Orally administered sesamin is metabolised into SC1 as a major metabolite by cytochrome P450.9 We used liquid chromatography–mass spectrometry analysis to confirm that 8 to 12 μmol L−1 of SC1 was detected in livers of mice that received an oral administration of sesamin (Fig. S5). We showed that sesamin metabolite SC1, but not sesamin, exhibits its anti-inflammatory activities in cells. To examine the effect of SC1 in vivo, we analysed the effect on the CCl4-induced liver injury by administering SC1 to mice. SC1 suppressed aspartate aminotransferase (AST), ALT and LDH levels in the plasma of CCl4-treated WT mice, but not in the ANX A1-null mice (Fig. 5c). Histological analyses were also consistent with these effects (Fig. 5d). Thus, these results indicated that ANX A1 is required to suppress CCl4-induced liver injury using sesamin or SC1.

Sesamin suppresses hepatic inflammatory responses dependent on ANX A1

Next, we examined whether ANX A1 is required for the anti-inflammatory effects of sesamin in CCl4-administered mice. Administration of sesamin significantly suppressed the levels of TNFα and MCP-1 proteins in the plasma (Fig. 6a) and livers (Fig. 6b) of WT mice, but not in those of the ANX A1-null mice. We found that SC1 suppressed TNFα and MCP-1 expression in the livers of WT mice treated with CCl4, but no effect was observed in ANX A1-null mice (Fig. S6). We also showed that sesamin administration significantly suppressed messenger RNA (mRNA) expression of TNFα, MCP-1, and galectin-3, which is a marker for activated monocytes, in the WT mice liver, but these effects were not observed in ANX A1-null mice (Fig. 6c). Furthermore, histological analysis of the liver tissues revealed that sesamin suppressed the accumulation of galectin-3-positive cells, which indicates infiltration of activated monocytes residing in and around the central veins in the WT mice, but not in the ANX A1-null mice (Fig. 6d). In addition, administration of sesamin suppressed liver mRNA expression of α-smooth muscle actin (αSMA) and collagen α-1(I) (Col1a1), which are liver fibrosis markers, in the CCl4-treated WT mice, but not in the ANX A1-null mice (Fig. 6e). These results suggested that ANX A1 is required for the anti-inflammatory effect of orally administered sesamin in mice with CCl4-induced liver injury.

Fig. 6: ANX A1 is required for the suppressive effects of sesamin against CCl4-induced liver inflammation.

Effect of sesamin on CCl4–induced inflammation induced in WT or ANX A1-KO mice. WT or ANX A1-KO mice were intraperitoneally injected with CCl4. Sesamin (25 mg kg−1 body weight) or vehicle was administered twice at 1 h before and 7 h after CCl4 administration. The plasma or liver were collected for analysis 12 h after CCl4 administration. Production of TNFα and MCP-1 protein in the plasma (a) or in the liver (b) was analysed using ELISA. c Expression of TNFα, MCP-1, and galectin-3 mRNA in the liver was measured using qPCR, and normalised to 18S ribosomal RNA expression. The graph showed as the relative fold change compared to mRNA expression in the liver treated with vehicle. Data represent the mean ± SE. n = 5-10 mice in each group. *p < 0.05 or **p < 0.01 using unpaired Student’s t test. d The liver section collected 24 h after CCl4 administration with or without sesamin treatment was stained using galectin-3 antibody. Scale bar: 50 μm. e mRNA expression of αSMA or Col1a1 was measured by qPCR from the liver tissues collected 24 h after CCl4 administration with or without treatment of sesamin, and normalised by the expression of 18S rRNA. Data represent the mean ± SE. n = 13–15 mice in each group. *p < 0.05 using unpaired Student’s t test.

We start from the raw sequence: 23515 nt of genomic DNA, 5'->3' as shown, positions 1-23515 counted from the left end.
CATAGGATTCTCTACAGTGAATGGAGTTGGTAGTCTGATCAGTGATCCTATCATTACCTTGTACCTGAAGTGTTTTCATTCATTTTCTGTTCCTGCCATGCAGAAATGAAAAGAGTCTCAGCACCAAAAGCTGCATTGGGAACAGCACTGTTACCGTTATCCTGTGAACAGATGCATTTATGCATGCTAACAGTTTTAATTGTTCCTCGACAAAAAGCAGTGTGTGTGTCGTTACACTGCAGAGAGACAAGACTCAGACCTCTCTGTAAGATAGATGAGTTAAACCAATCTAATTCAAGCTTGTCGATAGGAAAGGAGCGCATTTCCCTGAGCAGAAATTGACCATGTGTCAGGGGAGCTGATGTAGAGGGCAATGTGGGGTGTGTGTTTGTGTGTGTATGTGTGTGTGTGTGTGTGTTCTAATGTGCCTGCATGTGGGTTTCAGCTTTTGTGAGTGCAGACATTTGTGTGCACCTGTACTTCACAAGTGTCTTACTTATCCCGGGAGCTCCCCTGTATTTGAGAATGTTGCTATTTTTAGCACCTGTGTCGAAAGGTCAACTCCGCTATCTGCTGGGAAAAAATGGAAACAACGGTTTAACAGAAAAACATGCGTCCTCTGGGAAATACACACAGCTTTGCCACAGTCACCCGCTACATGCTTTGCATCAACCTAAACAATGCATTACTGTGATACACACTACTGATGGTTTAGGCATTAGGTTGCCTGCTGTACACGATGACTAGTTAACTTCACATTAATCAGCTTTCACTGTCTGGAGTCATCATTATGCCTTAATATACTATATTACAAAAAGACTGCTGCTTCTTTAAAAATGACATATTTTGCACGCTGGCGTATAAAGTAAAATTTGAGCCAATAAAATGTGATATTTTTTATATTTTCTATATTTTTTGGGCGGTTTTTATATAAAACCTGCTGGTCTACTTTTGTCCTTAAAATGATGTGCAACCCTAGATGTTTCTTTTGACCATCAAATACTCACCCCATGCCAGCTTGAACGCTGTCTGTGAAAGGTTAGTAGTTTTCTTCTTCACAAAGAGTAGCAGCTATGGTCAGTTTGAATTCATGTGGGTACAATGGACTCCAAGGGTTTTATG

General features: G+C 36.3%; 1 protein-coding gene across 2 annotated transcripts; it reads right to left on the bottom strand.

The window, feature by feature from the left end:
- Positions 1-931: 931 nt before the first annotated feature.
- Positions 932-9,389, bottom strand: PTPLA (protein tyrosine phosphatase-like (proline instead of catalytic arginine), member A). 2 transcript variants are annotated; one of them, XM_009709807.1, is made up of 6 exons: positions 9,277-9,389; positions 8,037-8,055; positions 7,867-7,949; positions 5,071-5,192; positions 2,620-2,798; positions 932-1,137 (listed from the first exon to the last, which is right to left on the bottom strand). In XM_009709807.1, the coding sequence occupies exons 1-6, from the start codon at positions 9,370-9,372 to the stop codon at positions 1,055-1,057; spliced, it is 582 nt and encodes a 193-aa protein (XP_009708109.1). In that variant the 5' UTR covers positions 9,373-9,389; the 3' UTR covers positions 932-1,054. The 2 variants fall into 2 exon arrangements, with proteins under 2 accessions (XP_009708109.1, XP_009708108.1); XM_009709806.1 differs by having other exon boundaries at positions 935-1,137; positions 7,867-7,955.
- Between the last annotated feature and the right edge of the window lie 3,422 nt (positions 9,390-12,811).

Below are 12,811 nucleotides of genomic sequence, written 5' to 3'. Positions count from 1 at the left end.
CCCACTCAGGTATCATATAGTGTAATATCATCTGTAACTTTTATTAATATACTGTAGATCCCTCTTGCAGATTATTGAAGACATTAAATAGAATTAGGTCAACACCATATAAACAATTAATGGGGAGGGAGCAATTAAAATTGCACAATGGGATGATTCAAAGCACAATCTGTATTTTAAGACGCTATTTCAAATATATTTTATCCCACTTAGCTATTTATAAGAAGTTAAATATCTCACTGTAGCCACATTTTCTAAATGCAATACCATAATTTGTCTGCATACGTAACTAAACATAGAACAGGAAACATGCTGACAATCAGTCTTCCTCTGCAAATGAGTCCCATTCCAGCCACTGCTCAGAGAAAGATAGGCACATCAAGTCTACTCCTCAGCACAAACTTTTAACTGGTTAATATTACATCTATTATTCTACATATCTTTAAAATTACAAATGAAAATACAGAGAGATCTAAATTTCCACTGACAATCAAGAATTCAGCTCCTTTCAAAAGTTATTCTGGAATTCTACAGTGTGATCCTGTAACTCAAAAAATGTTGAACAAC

This study showed that the sesamin metabolite SC1 or SC2 suppressed TNFα production in U937 cells via mechanisms involving ANX A1, while no inhibitory effect was observed using sesamin by itself. Being in good agreement with these results, SC1 or SC2 enabled ANX A1 binding, but any binding activity was seen between sesamin and ANX A1. Previous reports have shown that sesamin exhibits anti-inflammatory effects like metalloproteinase-9,31 interleukin-6,32 or cyclooxygenase-2 suppression,33 but a high dose of sesamin (around 50 to 100 μmol L−1) is necessary for these effects. It has recently been reported that SC1 strongly inhibited the expression of inducible NO synthase (iNOS) compared to sesamin.10 Interestingly, this study also showed that monocytes secrete β-glucuronidase to generate SC1 from SC1-glucuronides, which are SC1-metabolites generated in liver,7 leading to the suppression of the iNOS expression.10 This suggests that SC1 act as a major active metabolite for anti-inflammatory activity in monocytes, upon sesamin administration. In the in vivo study, administration of sesamin or SC1 exhibited hepato-protective and anti-inflammatory activity in the CCl4-induced liver injury mouse model (Figs. 5 and 6). Oral administration of sesamin in mice resulted in SC1 production at a concentration of around 10 μmol L−1 in the liver (Fig. S5). Our results indicated that sesamin, which has no anti-inflammatory effect on its own, functions as a pro-active form that exhibits anti-inflammatory and hepato-protective effects by metabolising in the liver to produce the active metabolite SC1.